Git tip: A quicker, smarter way to merge fixes with the master

4 min read /
Some bugs can be fixed in a matter of minutes. But correctly incorporating your fix into the VCS can take much longer – especially if you have multiple related projects and the bugfix requires minor changes to all of them. Here at K15t, this applies to our Scroll Exporters, for example.

This blogpost will explain how you can speed up the process of merging your fixes with the master branch(es) of your projects.

Current approach at K15t Software

At K15t Software, we currently take the following approach when fixing issues in our Scroll add-ons:

  1. Don't commit fixes directly to the master.
  2. Instead, create a bugfix branch with the name of the issue key (e.g. EXP-317).
  3. Commit all changes to this branch, then merge it with the master using certain parameters.

While this method involves a few extra steps, it does produce a neat history graph like this one:

After committing the fix to the bugfix branch, this means you need to perform all of the following steps:

  1. Make sure the bugfix branch has no uncommitted changes.
  2. Return to the master branch.
  3. Perform the merge (git merge --no-commit --no-ff <FIX_BRANCH_NAME>).
  4. Finally, write a commit message and perform the commit.

If you only need to do this occasionally, it’s not a huge problem – as long as you remember the above steps and the merge parameters. But if you have to go through this process many times over, it will quickly get tedious.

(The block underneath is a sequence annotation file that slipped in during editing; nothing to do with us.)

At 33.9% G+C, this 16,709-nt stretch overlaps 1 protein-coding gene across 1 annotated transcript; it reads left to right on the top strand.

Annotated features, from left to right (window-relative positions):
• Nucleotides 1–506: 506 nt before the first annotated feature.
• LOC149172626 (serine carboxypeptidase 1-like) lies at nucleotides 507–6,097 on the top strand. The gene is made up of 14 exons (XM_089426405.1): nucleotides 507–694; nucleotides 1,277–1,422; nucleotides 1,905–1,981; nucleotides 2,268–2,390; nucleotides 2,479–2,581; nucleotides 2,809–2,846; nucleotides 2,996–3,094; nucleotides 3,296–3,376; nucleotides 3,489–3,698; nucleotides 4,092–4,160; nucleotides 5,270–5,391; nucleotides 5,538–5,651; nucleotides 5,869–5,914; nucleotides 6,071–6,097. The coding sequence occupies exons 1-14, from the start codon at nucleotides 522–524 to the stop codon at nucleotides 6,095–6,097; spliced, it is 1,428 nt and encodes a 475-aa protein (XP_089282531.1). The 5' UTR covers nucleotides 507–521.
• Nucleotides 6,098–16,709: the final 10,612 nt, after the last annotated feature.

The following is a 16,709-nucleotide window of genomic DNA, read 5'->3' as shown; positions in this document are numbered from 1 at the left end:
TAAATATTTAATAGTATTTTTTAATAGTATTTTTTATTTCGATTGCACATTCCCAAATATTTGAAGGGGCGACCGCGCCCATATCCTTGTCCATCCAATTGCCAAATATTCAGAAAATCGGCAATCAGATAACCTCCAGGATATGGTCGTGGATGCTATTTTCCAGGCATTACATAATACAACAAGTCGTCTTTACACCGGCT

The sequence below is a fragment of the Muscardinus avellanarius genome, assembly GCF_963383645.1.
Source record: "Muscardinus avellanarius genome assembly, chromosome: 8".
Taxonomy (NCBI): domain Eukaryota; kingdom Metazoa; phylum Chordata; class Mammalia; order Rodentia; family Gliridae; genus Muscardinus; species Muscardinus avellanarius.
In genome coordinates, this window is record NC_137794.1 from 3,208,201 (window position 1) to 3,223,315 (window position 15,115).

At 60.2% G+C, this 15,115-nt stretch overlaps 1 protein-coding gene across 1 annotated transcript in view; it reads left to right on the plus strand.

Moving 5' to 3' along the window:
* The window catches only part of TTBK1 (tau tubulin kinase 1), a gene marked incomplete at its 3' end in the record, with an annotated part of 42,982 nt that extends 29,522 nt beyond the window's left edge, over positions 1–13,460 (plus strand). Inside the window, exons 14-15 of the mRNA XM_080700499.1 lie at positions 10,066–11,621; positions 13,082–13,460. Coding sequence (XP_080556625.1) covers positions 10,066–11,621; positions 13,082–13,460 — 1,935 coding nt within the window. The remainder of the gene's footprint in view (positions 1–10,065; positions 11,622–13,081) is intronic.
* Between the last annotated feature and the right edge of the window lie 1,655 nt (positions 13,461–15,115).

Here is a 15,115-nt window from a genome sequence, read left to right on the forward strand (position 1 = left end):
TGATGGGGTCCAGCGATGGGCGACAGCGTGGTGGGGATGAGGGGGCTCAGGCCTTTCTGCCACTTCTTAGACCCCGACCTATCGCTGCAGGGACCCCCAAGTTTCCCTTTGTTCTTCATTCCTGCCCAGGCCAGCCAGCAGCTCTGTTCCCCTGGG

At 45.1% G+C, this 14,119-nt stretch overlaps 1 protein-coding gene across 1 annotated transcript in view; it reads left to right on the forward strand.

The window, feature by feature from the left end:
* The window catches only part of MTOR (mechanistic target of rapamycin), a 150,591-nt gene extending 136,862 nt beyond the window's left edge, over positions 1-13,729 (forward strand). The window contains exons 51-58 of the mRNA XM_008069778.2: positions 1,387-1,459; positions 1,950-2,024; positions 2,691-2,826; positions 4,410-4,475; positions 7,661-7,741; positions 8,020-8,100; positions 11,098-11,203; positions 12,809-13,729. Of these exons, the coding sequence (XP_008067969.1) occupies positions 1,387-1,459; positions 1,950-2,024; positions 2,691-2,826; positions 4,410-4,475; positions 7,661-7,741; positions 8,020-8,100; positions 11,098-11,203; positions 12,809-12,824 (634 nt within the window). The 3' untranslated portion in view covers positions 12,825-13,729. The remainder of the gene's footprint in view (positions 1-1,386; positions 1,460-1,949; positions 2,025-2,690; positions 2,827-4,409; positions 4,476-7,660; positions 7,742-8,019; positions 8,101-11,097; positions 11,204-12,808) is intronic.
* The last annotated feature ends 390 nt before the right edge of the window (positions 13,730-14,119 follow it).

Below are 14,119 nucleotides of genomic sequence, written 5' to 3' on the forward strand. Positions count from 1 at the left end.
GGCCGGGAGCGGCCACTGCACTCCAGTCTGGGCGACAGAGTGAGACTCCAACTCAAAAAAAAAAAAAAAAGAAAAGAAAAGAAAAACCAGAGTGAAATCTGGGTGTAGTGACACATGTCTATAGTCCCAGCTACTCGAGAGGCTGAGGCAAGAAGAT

For example, making a minor CSS change to the default templates of our six Scroll Exporters involves updating ten different projects (all six exporters plus the corresponding four example templates on Bitbucket).

Speed up your bugfix merges

As this is too time-consuming to perform manually, we came up with the following script. You need to place it somewhere in your $PATH and then invoke it like this (yes, git can do that):

git merge-fix EXP-317

This will merge the fix with the master branch, using a default commit comment:

If you prefer, you can also specify a custom commit message:

git merge-fix EXP-317 "KEY-53: This is my custom commit message."

The script also carries out the following checks before proceeding:

  • Look for uncommitted changes: The script checks that you have no uncommitted changes in your branch.
  • Make sure fixes are only merged with the master: If you are still in your bugfix branch, the script automatically switches to the master before performing the merge.

Download and use the script to speed up your own merges

You’d like to use our script to automate your own merges? Be our guest – here’s what you need to do:

  1. Download the script here: git-merge-fix (make sure you don’t change the name – prefix 'git-' and no extension).
  2. Place it somewhere in your $PATH.
  3. Make sure it’s marked as executable.
  4. You’re done.

What do you think? Just leave a comment below to discuss it with the community.

If you have any questions or other ideas about this approach, don't hesitate to email us at